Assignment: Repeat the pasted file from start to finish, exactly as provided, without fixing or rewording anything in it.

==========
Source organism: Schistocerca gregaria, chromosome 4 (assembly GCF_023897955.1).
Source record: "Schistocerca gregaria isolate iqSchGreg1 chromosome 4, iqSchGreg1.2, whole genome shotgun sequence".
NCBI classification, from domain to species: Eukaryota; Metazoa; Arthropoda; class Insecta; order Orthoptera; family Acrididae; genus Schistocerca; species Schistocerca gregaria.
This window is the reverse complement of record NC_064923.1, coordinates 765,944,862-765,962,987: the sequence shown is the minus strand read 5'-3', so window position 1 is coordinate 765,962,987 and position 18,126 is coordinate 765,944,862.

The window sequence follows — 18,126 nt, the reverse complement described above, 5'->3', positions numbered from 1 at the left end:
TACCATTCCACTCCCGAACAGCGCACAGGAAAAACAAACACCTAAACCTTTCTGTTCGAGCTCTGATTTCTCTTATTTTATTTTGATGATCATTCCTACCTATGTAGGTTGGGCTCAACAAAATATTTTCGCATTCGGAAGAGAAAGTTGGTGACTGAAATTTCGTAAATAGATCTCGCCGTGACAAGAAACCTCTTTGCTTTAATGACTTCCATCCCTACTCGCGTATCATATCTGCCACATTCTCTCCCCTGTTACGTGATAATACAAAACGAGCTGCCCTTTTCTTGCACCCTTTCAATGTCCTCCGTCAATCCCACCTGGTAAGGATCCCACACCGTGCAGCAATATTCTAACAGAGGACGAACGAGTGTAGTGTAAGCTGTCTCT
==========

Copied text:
Source organism: Schistocerca gregaria, chromosome 4 (assembly GCF_023897955.1).
Source record: "Schistocerca gregaria isolate iqSchGreg1 chromosome 4, iqSchGreg1.2, whole genome shotgun sequence".
NCBI classification, from domain to species: Eukaryota; Metazoa; Arthropoda; class Insecta; order Orthoptera; family Acrididae; genus Schistocerca; species Schistocerca gregaria.
This window is the reverse complement of record NC_064923.1, coordinates 765,944,862-765,962,987: the sequence shown is the minus strand read 5'-3', so window position 1 is coordinate 765,962,987 and position 18,126 is coordinate 765,944,862.

The window sequence follows — 18,126 nt, the reverse complement described above, 5'->3', positions numbered from 1 at the left end:
TACCATTCCACTCCCGAACAGCGCACAGGAAAAACAAACACCTAAACCTTTCTGTTCGAGCTCTGATTTCTCTTATTTTATTTTGATGATCATTCCTACCTATGTAGGTTGGGCTCAACAAAATATTTTCGCATTCGGAAGAGAAAGTTGGTGACTGAAATTTCGTAAATAGATCTCGCCGTGACAAGAAACCTCTTTGCTTTAATGACTTCCATCCCTACTCGCGTATCATATCTGCCACATTCTCTCCCCTGTTACGTGATAATACAAAACGAGCTGCCCTTTTCTTGCACCCTTTCAATGTCCTCCGTCAATCCCACCTGGTAAGGATCCCACACCGTGCAGCAATATTCTAACAGAGGACGAACGAGTGTAGTGTAAGCTGTCTCT